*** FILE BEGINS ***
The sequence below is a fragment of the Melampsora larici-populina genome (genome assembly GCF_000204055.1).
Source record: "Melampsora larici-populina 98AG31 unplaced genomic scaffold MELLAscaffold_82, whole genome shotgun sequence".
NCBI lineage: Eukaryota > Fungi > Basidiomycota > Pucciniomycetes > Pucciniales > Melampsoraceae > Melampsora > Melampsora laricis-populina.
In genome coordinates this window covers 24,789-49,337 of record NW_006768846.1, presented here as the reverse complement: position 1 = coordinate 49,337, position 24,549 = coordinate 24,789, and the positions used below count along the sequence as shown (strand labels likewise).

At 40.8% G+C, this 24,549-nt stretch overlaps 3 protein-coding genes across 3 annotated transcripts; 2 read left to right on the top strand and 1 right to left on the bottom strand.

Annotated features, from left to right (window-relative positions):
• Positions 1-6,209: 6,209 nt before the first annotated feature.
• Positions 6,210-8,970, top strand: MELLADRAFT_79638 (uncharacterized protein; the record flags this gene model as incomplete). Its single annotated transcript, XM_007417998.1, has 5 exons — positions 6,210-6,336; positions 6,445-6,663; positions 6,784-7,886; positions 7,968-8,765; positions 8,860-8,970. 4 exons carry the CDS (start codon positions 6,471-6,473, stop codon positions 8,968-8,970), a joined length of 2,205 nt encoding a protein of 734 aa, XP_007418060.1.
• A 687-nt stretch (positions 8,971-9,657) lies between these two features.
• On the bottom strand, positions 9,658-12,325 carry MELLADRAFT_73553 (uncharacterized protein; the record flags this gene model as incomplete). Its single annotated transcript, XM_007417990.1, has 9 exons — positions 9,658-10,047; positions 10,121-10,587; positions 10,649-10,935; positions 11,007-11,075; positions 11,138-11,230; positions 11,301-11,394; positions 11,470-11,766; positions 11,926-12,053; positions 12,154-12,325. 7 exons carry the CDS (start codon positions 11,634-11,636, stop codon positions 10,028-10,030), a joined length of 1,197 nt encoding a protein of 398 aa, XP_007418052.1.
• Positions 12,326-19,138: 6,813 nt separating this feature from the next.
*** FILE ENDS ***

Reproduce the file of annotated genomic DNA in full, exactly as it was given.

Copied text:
The sequence below is a fragment of the Melampsora larici-populina genome (genome assembly GCF_000204055.1).
Source record: "Melampsora larici-populina 98AG31 unplaced genomic scaffold MELLAscaffold_82, whole genome shotgun sequence".
NCBI lineage: Eukaryota > Fungi > Basidiomycota > Pucciniomycetes > Pucciniales > Melampsoraceae > Melampsora > Melampsora laricis-populina.
In genome coordinates this window covers 24,789-49,337 of record NW_006768846.1, presented here as the reverse complement: position 1 = coordinate 49,337, position 24,549 = coordinate 24,789, and the positions used below count along the sequence as shown (strand labels likewise).

At 40.8% G+C, this 24,549-nt stretch overlaps 3 protein-coding genes across 3 annotated transcripts; 2 read left to right on the top strand and 1 right to left on the bottom strand.

Annotated features, from left to right (window-relative positions):
• Positions 1-6,209: 6,209 nt before the first annotated feature.
• Positions 6,210-8,970, top strand: MELLADRAFT_79638 (uncharacterized protein; the record flags this gene model as incomplete). Its single annotated transcript, XM_007417998.1, has 5 exons — positions 6,210-6,336; positions 6,445-6,663; positions 6,784-7,886; positions 7,968-8,765; positions 8,860-8,970. 4 exons carry the CDS (start codon positions 6,471-6,473, stop codon positions 8,968-8,970), a joined length of 2,205 nt encoding a protein of 734 aa, XP_007418060.1.
• A 687-nt stretch (positions 8,971-9,657) lies between these two features.
• On the bottom strand, positions 9,658-12,325 carry MELLADRAFT_73553 (uncharacterized protein; the record flags this gene model as incomplete). Its single annotated transcript, XM_007417990.1, has 9 exons — positions 9,658-10,047; positions 10,121-10,587; positions 10,649-10,935; positions 11,007-11,075; positions 11,138-11,230; positions 11,301-11,394; positions 11,470-11,766; positions 11,926-12,053; positions 12,154-12,325. 7 exons carry the CDS (start codon positions 11,634-11,636, stop codon positions 10,028-10,030), a joined length of 1,197 nt encoding a protein of 398 aa, XP_007418052.1.
• Positions 12,326-19,138: 6,813 nt separating this feature from the next.